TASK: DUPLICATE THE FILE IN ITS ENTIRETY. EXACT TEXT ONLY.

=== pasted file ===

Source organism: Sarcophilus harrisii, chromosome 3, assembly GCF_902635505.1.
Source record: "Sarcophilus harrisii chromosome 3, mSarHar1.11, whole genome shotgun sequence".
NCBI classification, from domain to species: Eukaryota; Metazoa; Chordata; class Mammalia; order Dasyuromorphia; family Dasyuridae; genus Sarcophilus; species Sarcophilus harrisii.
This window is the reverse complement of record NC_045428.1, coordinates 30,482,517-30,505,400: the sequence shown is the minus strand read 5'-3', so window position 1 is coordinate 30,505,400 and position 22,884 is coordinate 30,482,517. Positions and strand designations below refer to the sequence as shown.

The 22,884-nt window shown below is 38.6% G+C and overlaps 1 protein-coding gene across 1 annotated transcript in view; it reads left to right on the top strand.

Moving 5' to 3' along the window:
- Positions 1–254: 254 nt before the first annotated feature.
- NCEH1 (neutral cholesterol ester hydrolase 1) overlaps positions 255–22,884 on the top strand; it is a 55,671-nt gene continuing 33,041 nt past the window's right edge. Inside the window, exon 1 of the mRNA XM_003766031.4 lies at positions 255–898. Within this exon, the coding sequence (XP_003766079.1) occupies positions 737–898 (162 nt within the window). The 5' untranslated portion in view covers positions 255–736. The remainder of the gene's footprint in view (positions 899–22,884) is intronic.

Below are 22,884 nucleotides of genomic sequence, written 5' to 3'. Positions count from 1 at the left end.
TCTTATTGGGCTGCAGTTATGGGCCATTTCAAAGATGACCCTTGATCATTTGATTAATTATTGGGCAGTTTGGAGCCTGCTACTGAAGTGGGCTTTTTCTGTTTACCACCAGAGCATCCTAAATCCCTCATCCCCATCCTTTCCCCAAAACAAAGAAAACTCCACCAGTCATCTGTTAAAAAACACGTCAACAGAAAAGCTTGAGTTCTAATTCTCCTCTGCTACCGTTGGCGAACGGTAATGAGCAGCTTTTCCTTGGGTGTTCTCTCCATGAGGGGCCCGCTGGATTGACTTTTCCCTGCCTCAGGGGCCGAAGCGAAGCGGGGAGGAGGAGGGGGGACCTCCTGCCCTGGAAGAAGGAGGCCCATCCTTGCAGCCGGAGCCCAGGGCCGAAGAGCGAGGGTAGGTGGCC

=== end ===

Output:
Source organism: Sarcophilus harrisii, chromosome 3, assembly GCF_902635505.1.
Source record: "Sarcophilus harrisii chromosome 3, mSarHar1.11, whole genome shotgun sequence".
NCBI classification, from domain to species: Eukaryota; Metazoa; Chordata; class Mammalia; order Dasyuromorphia; family Dasyuridae; genus Sarcophilus; species Sarcophilus harrisii.
This window is the reverse complement of record NC_045428.1, coordinates 30,482,517-30,505,400: the sequence shown is the minus strand read 5'-3', so window position 1 is coordinate 30,505,400 and position 22,884 is coordinate 30,482,517. Positions and strand designations below refer to the sequence as shown.

The 22,884-nt window shown below is 38.6% G+C and overlaps 1 protein-coding gene across 1 annotated transcript in view; it reads left to right on the top strand.

Moving 5' to 3' along the window:
- Positions 1–254: 254 nt before the first annotated feature.
- NCEH1 (neutral cholesterol ester hydrolase 1) overlaps positions 255–22,884 on the top strand; it is a 55,671-nt gene continuing 33,041 nt past the window's right edge. Inside the window, exon 1 of the mRNA XM_003766031.4 lies at positions 255–898. Within this exon, the coding sequence (XP_003766079.1) occupies positions 737–898 (162 nt within the window). The 5' untranslated portion in view covers positions 255–736. The remainder of the gene's footprint in view (positions 899–22,884) is intronic.

Below are 22,884 nucleotides of genomic sequence, written 5' to 3'. Positions count from 1 at the left end.
TCTTATTGGGCTGCAGTTATGGGCCATTTCAAAGATGACCCTTGATCATTTGATTAATTATTGGGCAGTTTGGAGCCTGCTACTGAAGTGGGCTTTTTCTGTTTACCACCAGAGCATCCTAAATCCCTCATCCCCATCCTTTCCCCAAAACAAAGAAAACTCCACCAGTCATCTGTTAAAAAACACGTCAACAGAAAAGCTTGAGTTCTAATTCTCCTCTGCTACCGTTGGCGAACGGTAATGAGCAGCTTTTCCTTGGGTGTTCTCTCCATGAGGGGCCCGCTGGATTGACTTTTCCCTGCCTCAGGGGCCGAAGCGAAGCGGGGAGGAGGAGGGGGGACCTCCTGCCCTGGAAGAAGGAGGCCCATCCTTGCAGCCGGAGCCCAGGGCCGAAGAGCGAGGGTAGGTGGCC